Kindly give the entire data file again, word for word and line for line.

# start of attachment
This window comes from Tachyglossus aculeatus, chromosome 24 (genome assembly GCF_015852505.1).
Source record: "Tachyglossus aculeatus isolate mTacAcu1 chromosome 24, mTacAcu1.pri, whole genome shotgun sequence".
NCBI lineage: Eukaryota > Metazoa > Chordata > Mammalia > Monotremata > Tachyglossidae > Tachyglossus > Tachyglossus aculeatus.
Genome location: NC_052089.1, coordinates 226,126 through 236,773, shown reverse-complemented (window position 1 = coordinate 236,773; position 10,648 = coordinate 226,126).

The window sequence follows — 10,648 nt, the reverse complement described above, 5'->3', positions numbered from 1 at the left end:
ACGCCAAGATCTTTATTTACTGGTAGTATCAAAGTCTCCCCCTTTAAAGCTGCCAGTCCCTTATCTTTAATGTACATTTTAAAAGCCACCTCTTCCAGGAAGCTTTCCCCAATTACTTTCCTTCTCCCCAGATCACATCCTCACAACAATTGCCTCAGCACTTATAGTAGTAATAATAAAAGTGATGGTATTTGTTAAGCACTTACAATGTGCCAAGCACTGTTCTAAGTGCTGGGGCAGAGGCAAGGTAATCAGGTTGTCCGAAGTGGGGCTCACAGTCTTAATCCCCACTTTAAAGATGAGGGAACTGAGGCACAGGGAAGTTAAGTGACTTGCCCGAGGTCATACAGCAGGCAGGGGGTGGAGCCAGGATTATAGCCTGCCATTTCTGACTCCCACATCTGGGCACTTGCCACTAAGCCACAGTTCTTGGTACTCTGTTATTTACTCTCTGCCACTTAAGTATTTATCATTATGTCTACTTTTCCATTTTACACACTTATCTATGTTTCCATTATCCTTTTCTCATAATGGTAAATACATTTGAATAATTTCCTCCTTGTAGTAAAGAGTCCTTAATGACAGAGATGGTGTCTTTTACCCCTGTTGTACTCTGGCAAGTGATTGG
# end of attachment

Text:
This window comes from Tachyglossus aculeatus, chromosome 24 (genome assembly GCF_015852505.1).
Source record: "Tachyglossus aculeatus isolate mTacAcu1 chromosome 24, mTacAcu1.pri, whole genome shotgun sequence".
NCBI lineage: Eukaryota > Metazoa > Chordata > Mammalia > Monotremata > Tachyglossidae > Tachyglossus > Tachyglossus aculeatus.
Genome location: NC_052089.1, coordinates 226,126 through 236,773, shown reverse-complemented (window position 1 = coordinate 236,773; position 10,648 = coordinate 226,126).

The window sequence follows — 10,648 nt, the reverse complement described above, 5'->3', positions numbered from 1 at the left end:
ACGCCAAGATCTTTATTTACTGGTAGTATCAAAGTCTCCCCCTTTAAAGCTGCCAGTCCCTTATCTTTAATGTACATTTTAAAAGCCACCTCTTCCAGGAAGCTTTCCCCAATTACTTTCCTTCTCCCCAGATCACATCCTCACAACAATTGCCTCAGCACTTATAGTAGTAATAATAAAAGTGATGGTATTTGTTAAGCACTTACAATGTGCCAAGCACTGTTCTAAGTGCTGGGGCAGAGGCAAGGTAATCAGGTTGTCCGAAGTGGGGCTCACAGTCTTAATCCCCACTTTAAAGATGAGGGAACTGAGGCACAGGGAAGTTAAGTGACTTGCCCGAGGTCATACAGCAGGCAGGGGGTGGAGCCAGGATTATAGCCTGCCATTTCTGACTCCCACATCTGGGCACTTGCCACTAAGCCACAGTTCTTGGTACTCTGTTATTTACTCTCTGCCACTTAAGTATTTATCATTATGTCTACTTTTCCATTTTACACACTTATCTATGTTTCCATTATCCTTTTCTCATAATGGTAAATACATTTGAATAATTTCCTCCTTGTAGTAAAGAGTCCTTAATGACAGAGATGGTGTCTTTTACCCCTGTTGTACTCTGGCAAGTGATTGG